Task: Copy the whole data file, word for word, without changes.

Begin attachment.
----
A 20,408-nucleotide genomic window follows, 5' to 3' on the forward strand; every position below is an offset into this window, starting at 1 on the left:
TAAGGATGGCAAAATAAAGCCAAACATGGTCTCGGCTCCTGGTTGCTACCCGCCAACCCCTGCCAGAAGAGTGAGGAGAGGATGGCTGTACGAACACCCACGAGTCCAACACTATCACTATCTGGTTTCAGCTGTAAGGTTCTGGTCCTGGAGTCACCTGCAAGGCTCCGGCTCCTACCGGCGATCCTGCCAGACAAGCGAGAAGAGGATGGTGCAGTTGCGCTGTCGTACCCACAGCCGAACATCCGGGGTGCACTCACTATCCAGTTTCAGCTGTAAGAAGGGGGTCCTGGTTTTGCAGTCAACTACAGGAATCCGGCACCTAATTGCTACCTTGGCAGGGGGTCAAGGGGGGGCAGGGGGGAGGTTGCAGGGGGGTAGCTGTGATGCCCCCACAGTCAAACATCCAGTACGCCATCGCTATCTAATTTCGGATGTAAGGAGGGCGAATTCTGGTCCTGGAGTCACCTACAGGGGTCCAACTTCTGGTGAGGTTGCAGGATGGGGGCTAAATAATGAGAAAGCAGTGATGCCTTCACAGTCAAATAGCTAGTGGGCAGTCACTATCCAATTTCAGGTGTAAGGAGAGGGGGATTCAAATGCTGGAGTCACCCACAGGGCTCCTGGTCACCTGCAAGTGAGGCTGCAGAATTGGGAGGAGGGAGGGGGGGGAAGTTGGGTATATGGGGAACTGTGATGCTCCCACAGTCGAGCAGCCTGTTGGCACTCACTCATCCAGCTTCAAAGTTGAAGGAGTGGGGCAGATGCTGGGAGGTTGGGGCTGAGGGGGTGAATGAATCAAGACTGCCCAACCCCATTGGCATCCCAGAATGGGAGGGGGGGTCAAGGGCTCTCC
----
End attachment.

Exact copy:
A 20,408-nucleotide genomic window follows, 5' to 3' on the forward strand; every position below is an offset into this window, starting at 1 on the left:
TAAGGATGGCAAAATAAAGCCAAACATGGTCTCGGCTCCTGGTTGCTACCCGCCAACCCCTGCCAGAAGAGTGAGGAGAGGATGGCTGTACGAACACCCACGAGTCCAACACTATCACTATCTGGTTTCAGCTGTAAGGTTCTGGTCCTGGAGTCACCTGCAAGGCTCCGGCTCCTACCGGCGATCCTGCCAGACAAGCGAGAAGAGGATGGTGCAGTTGCGCTGTCGTACCCACAGCCGAACATCCGGGGTGCACTCACTATCCAGTTTCAGCTGTAAGAAGGGGGTCCTGGTTTTGCAGTCAACTACAGGAATCCGGCACCTAATTGCTACCTTGGCAGGGGGTCAAGGGGGGGCAGGGGGGAGGTTGCAGGGGGGTAGCTGTGATGCCCCCACAGTCAAACATCCAGTACGCCATCGCTATCTAATTTCGGATGTAAGGAGGGCGAATTCTGGTCCTGGAGTCACCTACAGGGGTCCAACTTCTGGTGAGGTTGCAGGATGGGGGCTAAATAATGAGAAAGCAGTGATGCCTTCACAGTCAAATAGCTAGTGGGCAGTCACTATCCAATTTCAGGTGTAAGGAGAGGGGGATTCAAATGCTGGAGTCACCCACAGGGCTCCTGGTCACCTGCAAGTGAGGCTGCAGAATTGGGAGGAGGGAGGGGGGGGAAGTTGGGTATATGGGGAACTGTGATGCTCCCACAGTCGAGCAGCCTGTTGGCACTCACTCATCCAGCTTCAAAGTTGAAGGAGTGGGGCAGATGCTGGGAGGTTGGGGCTGAGGGGGTGAATGAATCAAGACTGCCCAACCCCATTGGCATCCCAGAATGGGAGGGGGGGTCAAGGGCTCTCC